In rare circumstances, the court may award primary custody of a child to a non-parent, instead of the child’s father or mother. The Court of Appeals of Tennessee addressed this issue and the requirements necessary to award child custody to a non-parent in Vinson v. Ball (Tenn. Ct. App. Nov. 9, 2016). The appeal followed the trial court’s order granting primary custody of the children to their maternal grandfather.
In Vinson, the mother and father of two minor children entered into a 2010 agreed order providing that the mother would be the primary residential custodian, and the father would have visiting rights while residing in Louisiana. Some time thereafter, the mother sent the children to live with their maternal grandfather in South Carolina, since she was unable to financially care for the children on her own. The father did not pay child support to the mother or grandfather, although he did provide for the children when they were visiting him. In 2014, the father filed a petition to modify the parenting order, alleging that the grandfather was interfering with his visitation rights. In response, the mother and grandfather requested that the court formalize the grandfather’s custody of the children because he had been their primary caregiver and financially supported them for many years. After a hearing, the court awarded primary custody of the children to their grandfather and ordered the mother and father to pay child support.
In Tennessee, a parent cannot be deprived of custody in favor of a non-parent unless there has been a finding of substantial harm to the child. The courts have explained that the harm must be a real hazard or danger that is not minor or insignificant, and more than a theoretical possibility. In addition, custody decisions should focus on the parties’ present and anticipated circumstances and their current fitness as custodians. Although the court will consider past conduct, biological parents are not required to demonstrate they are perfect before they can be granted custody of their children.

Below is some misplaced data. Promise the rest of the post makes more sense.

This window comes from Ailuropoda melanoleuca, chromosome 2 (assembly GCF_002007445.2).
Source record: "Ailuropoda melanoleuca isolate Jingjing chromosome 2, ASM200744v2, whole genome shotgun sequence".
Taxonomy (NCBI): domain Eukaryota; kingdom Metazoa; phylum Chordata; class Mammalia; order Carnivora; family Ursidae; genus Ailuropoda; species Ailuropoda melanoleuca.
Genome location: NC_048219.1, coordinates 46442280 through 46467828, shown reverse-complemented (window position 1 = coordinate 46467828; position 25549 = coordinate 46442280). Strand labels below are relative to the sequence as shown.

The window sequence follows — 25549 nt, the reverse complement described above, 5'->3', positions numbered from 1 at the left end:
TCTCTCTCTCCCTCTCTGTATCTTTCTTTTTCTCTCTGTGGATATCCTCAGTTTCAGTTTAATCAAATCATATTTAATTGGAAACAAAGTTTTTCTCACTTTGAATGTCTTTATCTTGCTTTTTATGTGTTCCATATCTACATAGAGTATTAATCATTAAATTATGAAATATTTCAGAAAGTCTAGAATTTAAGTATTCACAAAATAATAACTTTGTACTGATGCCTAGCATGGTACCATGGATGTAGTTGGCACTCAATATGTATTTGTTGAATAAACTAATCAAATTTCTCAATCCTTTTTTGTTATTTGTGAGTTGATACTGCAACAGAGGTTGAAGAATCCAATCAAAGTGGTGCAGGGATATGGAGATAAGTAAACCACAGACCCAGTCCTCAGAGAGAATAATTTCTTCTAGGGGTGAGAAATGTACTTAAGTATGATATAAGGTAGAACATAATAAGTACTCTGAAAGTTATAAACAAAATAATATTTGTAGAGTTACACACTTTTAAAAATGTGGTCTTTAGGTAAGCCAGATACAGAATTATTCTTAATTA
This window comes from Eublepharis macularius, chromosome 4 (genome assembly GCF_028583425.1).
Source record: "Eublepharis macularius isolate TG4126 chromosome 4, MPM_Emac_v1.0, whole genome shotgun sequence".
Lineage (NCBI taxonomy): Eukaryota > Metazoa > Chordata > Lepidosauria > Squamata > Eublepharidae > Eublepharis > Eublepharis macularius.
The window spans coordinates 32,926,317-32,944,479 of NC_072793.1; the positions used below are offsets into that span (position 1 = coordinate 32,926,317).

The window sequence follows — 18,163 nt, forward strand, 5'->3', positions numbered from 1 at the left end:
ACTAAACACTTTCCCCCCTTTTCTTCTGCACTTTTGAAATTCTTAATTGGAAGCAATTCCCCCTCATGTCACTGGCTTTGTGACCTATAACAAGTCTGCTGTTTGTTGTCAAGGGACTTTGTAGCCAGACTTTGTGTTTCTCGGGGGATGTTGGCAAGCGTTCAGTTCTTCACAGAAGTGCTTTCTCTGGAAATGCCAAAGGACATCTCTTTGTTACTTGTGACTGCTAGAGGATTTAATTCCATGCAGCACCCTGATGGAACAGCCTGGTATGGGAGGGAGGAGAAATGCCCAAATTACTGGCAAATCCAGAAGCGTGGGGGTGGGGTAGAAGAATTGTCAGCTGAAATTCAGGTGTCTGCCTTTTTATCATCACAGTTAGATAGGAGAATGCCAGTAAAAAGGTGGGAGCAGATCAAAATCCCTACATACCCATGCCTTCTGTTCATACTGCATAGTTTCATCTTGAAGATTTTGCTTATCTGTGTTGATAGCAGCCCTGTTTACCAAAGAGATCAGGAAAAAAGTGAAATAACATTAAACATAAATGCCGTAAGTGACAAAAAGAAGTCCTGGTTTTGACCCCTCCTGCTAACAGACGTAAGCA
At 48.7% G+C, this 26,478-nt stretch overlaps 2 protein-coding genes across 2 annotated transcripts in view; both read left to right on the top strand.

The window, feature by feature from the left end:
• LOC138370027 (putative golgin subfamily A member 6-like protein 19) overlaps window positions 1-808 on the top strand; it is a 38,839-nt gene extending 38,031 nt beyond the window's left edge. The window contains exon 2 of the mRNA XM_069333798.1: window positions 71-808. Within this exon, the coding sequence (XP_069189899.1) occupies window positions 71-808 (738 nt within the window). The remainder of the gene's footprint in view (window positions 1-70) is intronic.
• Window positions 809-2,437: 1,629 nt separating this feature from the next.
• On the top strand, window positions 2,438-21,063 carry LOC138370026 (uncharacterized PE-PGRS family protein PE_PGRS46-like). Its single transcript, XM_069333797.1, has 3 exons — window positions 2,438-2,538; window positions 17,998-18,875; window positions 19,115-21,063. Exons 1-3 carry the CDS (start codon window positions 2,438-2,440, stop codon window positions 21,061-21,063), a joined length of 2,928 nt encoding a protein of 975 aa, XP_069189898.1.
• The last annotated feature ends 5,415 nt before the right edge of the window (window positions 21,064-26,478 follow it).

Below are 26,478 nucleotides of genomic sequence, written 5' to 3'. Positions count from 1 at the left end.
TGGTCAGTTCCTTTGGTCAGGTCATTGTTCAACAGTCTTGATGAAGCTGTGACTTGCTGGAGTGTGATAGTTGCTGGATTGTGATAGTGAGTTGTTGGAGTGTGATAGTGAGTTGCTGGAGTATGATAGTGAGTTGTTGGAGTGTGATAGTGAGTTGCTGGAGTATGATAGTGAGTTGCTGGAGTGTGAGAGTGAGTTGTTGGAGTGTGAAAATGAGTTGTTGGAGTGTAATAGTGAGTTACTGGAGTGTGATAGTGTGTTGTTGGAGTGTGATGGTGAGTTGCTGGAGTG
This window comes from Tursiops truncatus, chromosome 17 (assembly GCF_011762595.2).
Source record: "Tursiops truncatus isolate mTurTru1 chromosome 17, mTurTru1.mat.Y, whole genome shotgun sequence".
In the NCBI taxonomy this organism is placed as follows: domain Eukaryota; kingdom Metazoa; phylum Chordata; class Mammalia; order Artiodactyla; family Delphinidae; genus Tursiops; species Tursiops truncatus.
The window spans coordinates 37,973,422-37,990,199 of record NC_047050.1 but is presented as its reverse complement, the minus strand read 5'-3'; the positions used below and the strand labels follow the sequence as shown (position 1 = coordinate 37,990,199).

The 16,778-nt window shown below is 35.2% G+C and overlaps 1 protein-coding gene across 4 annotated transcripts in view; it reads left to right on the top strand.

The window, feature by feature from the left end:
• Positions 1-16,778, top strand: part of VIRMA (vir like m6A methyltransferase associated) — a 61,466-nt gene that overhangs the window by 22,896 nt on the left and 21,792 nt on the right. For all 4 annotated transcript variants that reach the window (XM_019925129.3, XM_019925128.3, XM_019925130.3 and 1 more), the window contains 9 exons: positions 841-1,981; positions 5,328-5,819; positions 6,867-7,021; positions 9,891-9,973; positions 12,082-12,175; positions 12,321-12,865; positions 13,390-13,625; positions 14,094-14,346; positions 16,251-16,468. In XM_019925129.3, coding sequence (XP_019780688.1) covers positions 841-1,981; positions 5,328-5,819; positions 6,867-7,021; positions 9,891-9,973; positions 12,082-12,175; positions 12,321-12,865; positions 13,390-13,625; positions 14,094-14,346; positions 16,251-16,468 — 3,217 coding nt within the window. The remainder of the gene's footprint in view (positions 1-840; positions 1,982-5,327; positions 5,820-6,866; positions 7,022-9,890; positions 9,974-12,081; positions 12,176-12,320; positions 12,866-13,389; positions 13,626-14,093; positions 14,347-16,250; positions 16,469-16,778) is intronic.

In Vinson, the trial court primarily focused its substantial harm analysis on the father’s lack of financial support, his allowing the grandfather to support the children for the majority of their lives, and his work schedule requiring him to be absent for weeks at a time on an oil rig. The appeals court held that this was not enough to clearly and convincingly establish that the children would be exposed to a risk of substantial harm if they were placed in the father’s care. In particular, the court considered the father’s financial security and income, the availability of his family to assist in caring for the children while he is working, his ability to provide for and parent the children while they are in his care, and the good relationship between the father and his children. Accordingly, the court reversed the trial court’s award of custody to the grandfather and remanded the matter for a determination on whether the primary residential parent should be modified from the mother to the father.
Custody orders can affect the welfare of your child in addition to your parental rights. At the Nashville firm of Martin Heller Potempa & Sheppard, our family law attorneys provide guidance and legal representation to individuals coping with divorce, alimony and child support payments, child custody disputes, and other domestic issues. To schedule a consultation with one of our experienced divorce attorneys, contact our office by phone at (615) 800-7096 or through our website.
More Blog Posts:
Tennessee Court of Appeals Finds Material Change Exists to Modify Child Custody, Tennessee Attorneys Blog, published January 13, 2016
Tennessee Court Discusses Procedural Notice Requirements to Relocate with Children, Tennessee Attorneys Blog, published August 3, 2016